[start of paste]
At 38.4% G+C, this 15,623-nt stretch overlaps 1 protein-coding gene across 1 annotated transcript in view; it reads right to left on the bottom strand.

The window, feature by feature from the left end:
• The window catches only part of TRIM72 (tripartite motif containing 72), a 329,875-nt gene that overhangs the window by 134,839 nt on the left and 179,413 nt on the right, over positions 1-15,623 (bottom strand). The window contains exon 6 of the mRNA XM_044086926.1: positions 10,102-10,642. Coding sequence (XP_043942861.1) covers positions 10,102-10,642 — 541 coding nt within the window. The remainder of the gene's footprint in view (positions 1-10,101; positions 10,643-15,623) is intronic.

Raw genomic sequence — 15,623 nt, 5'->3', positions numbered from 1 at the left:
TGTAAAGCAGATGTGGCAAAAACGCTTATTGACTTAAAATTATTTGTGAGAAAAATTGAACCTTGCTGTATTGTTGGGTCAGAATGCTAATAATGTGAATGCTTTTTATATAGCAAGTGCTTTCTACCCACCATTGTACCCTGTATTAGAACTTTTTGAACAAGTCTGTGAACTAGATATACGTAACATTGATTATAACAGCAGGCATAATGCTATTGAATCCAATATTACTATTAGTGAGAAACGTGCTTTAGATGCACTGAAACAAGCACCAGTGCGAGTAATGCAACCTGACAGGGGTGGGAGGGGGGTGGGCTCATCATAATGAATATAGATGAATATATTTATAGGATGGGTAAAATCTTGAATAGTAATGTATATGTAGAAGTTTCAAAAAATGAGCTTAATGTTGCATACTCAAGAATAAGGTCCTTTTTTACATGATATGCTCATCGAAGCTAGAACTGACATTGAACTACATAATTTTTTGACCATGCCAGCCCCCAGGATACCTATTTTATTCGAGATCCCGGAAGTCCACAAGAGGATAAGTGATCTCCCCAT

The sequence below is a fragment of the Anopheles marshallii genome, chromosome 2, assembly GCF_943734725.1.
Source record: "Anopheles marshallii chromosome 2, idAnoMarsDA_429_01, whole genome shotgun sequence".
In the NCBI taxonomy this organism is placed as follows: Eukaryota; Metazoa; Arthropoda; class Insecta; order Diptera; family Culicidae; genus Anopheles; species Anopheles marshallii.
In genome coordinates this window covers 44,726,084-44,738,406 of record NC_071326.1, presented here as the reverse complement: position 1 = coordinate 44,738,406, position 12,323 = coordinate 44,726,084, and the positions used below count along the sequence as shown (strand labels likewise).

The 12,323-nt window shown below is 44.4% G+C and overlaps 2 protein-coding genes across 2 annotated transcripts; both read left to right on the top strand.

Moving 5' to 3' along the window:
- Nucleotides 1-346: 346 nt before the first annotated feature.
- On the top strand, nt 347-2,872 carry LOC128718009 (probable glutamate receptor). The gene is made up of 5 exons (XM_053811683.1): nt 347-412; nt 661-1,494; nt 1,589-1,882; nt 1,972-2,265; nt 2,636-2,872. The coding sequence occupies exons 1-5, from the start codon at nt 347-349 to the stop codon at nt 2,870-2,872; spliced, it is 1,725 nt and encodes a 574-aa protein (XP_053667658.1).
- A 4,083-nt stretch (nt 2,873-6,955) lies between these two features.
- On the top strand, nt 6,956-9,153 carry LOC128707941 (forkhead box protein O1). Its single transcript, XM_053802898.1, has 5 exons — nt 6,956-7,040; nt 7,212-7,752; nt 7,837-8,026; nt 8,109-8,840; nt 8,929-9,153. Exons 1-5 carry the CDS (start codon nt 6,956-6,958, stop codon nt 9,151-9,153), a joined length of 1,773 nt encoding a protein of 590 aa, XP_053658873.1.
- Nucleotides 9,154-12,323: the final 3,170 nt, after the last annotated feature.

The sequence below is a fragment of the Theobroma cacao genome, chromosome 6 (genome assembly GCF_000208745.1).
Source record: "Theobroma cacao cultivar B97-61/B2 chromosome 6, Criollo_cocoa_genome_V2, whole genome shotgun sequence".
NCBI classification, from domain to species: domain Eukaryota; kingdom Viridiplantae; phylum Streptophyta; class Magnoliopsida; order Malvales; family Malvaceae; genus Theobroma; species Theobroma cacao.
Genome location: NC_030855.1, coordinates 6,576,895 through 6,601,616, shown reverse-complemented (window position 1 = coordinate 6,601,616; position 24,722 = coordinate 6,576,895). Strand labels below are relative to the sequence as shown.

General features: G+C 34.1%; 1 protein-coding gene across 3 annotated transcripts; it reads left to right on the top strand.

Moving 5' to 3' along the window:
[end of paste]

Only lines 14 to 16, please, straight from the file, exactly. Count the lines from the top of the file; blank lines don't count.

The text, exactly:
- A 4,083-nt stretch (nt 2,873-6,955) lies between these two features.
- On the top strand, nt 6,956-9,153 carry LOC128707941 (forkhead box protein O1). Its single transcript, XM_053802898.1, has 5 exons — nt 6,956-7,040; nt 7,212-7,752; nt 7,837-8,026; nt 8,109-8,840; nt 8,929-9,153. Exons 1-5 carry the CDS (start codon nt 6,956-6,958, stop codon nt 9,151-9,153), a joined length of 1,773 nt encoding a protein of 590 aa, XP_053658873.1.
- Nucleotides 9,154-12,323: the final 3,170 nt, after the last annotated feature.